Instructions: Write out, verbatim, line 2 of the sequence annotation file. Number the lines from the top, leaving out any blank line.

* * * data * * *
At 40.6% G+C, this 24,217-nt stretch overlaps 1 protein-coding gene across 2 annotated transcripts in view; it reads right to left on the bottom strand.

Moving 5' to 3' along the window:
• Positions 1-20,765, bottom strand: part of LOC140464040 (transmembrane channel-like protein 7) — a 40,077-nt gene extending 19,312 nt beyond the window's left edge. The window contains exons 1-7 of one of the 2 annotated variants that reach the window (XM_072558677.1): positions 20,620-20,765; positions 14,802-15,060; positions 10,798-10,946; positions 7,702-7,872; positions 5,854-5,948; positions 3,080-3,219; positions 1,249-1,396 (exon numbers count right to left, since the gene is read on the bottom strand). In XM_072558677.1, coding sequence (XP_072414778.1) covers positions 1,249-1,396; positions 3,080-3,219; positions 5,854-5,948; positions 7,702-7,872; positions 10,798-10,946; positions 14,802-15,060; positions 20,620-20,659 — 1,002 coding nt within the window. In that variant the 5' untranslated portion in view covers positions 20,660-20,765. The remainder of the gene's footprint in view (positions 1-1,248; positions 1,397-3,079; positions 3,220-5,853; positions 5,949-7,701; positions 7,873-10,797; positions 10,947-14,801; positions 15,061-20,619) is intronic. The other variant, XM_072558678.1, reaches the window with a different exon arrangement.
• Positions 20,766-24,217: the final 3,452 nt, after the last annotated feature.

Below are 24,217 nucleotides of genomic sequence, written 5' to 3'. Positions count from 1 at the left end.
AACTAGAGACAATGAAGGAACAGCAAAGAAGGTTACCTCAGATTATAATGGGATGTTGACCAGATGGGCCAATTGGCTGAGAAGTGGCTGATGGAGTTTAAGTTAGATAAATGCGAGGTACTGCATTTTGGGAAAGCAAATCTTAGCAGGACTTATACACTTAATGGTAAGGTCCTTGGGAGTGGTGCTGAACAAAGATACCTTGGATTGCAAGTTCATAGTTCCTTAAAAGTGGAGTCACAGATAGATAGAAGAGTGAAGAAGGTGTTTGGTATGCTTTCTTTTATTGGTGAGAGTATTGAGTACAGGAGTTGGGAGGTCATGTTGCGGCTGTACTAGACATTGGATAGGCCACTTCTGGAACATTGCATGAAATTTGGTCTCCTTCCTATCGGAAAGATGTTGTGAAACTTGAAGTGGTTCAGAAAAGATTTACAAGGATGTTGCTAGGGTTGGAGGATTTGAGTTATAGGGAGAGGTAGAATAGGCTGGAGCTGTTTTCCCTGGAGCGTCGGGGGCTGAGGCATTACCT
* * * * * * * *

Moving 5' to 3' along the window: